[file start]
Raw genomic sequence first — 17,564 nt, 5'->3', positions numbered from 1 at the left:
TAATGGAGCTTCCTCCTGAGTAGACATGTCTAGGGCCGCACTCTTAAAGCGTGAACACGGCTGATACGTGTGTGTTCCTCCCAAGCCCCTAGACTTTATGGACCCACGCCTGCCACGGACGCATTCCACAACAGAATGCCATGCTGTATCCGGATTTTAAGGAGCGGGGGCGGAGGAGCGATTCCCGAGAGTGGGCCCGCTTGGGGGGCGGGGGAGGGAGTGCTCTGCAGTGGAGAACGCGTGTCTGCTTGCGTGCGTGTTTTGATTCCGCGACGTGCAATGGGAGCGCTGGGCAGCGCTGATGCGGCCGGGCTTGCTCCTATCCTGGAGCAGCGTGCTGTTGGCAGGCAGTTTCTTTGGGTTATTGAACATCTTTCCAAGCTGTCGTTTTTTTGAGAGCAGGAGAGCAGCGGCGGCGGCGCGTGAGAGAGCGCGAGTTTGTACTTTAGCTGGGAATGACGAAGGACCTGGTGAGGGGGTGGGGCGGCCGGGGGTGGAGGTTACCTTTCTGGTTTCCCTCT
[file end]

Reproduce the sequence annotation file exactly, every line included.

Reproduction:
Raw genomic sequence first — 17,564 nt, 5'->3', positions numbered from 1 at the left:
TAATGGAGCTTCCTCCTGAGTAGACATGTCTAGGGCCGCACTCTTAAAGCGTGAACACGGCTGATACGTGTGTGTTCCTCCCAAGCCCCTAGACTTTATGGACCCACGCCTGCCACGGACGCATTCCACAACAGAATGCCATGCTGTATCCGGATTTTAAGGAGCGGGGGCGGAGGAGCGATTCCCGAGAGTGGGCCCGCTTGGGGGGCGGGGGAGGGAGTGCTCTGCAGTGGAGAACGCGTGTCTGCTTGCGTGCGTGTTTTGATTCCGCGACGTGCAATGGGAGCGCTGGGCAGCGCTGATGCGGCCGGGCTTGCTCCTATCCTGGAGCAGCGTGCTGTTGGCAGGCAGTTTCTTTGGGTTATTGAACATCTTTCCAAGCTGTCGTTTTTTTGAGAGCAGGAGAGCAGCGGCGGCGGCGCGTGAGAGAGCGCGAGTTTGTACTTTAGCTGGGAATGACGAAGGACCTGGTGAGGGGGTGGGGCGGCCGGGGGTGGAGGTTACCTTTCTGGTTTCCCTCT